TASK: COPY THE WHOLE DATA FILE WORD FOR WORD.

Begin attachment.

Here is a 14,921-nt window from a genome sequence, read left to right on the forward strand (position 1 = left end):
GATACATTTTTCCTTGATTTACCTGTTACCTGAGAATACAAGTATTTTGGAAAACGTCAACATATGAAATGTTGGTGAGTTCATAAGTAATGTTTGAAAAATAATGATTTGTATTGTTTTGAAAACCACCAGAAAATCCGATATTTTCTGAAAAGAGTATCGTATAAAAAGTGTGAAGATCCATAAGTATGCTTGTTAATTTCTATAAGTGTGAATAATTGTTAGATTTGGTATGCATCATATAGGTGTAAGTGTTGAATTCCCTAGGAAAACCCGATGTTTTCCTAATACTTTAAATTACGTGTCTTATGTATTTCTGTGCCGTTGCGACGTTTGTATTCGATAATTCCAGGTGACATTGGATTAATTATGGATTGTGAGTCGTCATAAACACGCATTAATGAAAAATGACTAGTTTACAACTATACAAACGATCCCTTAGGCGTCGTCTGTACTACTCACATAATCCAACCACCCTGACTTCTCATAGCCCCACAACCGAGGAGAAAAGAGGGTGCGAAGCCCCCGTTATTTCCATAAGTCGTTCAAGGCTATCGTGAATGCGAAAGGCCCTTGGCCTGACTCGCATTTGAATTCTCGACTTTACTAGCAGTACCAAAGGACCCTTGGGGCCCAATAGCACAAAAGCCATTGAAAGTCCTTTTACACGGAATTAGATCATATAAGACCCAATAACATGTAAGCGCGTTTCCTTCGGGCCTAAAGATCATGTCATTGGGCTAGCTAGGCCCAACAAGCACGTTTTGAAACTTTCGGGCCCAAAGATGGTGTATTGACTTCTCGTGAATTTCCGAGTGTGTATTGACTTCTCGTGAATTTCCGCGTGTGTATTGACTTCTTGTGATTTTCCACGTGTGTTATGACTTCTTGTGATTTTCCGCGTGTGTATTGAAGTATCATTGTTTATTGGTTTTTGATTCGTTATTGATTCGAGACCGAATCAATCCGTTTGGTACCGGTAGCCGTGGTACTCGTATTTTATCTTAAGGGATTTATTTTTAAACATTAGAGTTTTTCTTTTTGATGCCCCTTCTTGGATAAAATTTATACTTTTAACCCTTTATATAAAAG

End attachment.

Here is a 14,921-nt window from a genome sequence, read left to right on the forward strand (position 1 = left end):
GATACATTTTTCCTTGATTTACCTGTTACCTGAGAATACAAGTATTTTGGAAAACGTCAACATATGAAATGTTGGTGAGTTCATAAGTAATGTTTGAAAAATAATGATTTGTATTGTTTTGAAAACCACCAGAAAATCCGATATTTTCTGAAAAGAGTATCGTATAAAAAGTGTGAAGATCCATAAGTATGCTTGTTAATTTCTATAAGTGTGAATAATTGTTAGATTTGGTATGCATCATATAGGTGTAAGTGTTGAATTCCCTAGGAAAACCCGATGTTTTCCTAATACTTTAAATTACGTGTCTTATGTATTTCTGTGCCGTTGCGACGTTTGTATTCGATAATTCCAGGTGACATTGGATTAATTATGGATTGTGAGTCGTCATAAACACGCATTAATGAAAAATGACTAGTTTACAACTATACAAACGATCCCTTAGGCGTCGTCTGTACTACTCACATAATCCAACCACCCTGACTTCTCATAGCCCCACAACCGAGGAGAAAAGAGGGTGCGAAGCCCCCGTTATTTCCATAAGTCGTTCAAGGCTATCGTGAATGCGAAAGGCCCTTGGCCTGACTCGCATTTGAATTCTCGACTTTACTAGCAGTACCAAAGGACCCTTGGGGCCCAATAGCACAAAAGCCATTGAAAGTCCTTTTACACGGAATTAGATCATATAAGACCCAATAACATGTAAGCGCGTTTCCTTCGGGCCTAAAGATCATGTCATTGGGCTAGCTAGGCCCAACAAGCACGTTTTGAAACTTTCGGGCCCAAAGATGGTGTATTGACTTCTCGTGAATTTCCGAGTGTGTATTGACTTCTCGTGAATTTCCGCGTGTGTATTGACTTCTTGTGATTTTCCACGTGTGTTATGACTTCTTGTGATTTTCCGCGTGTGTATTGAAGTATCATTGTTTATTGGTTTTTGATTCGTTATTGATTCGAGACCGAATCAATCCGTTTGGTACCGGTAGCCGTGGTACTCGTATTTTATCTTAAGGGATTTATTTTTAAACATTAGAGTTTTTCTTTTTGATGCCCCTTCTTGGATAAAATTTATACTTTTAACCCTTTATATAAAAG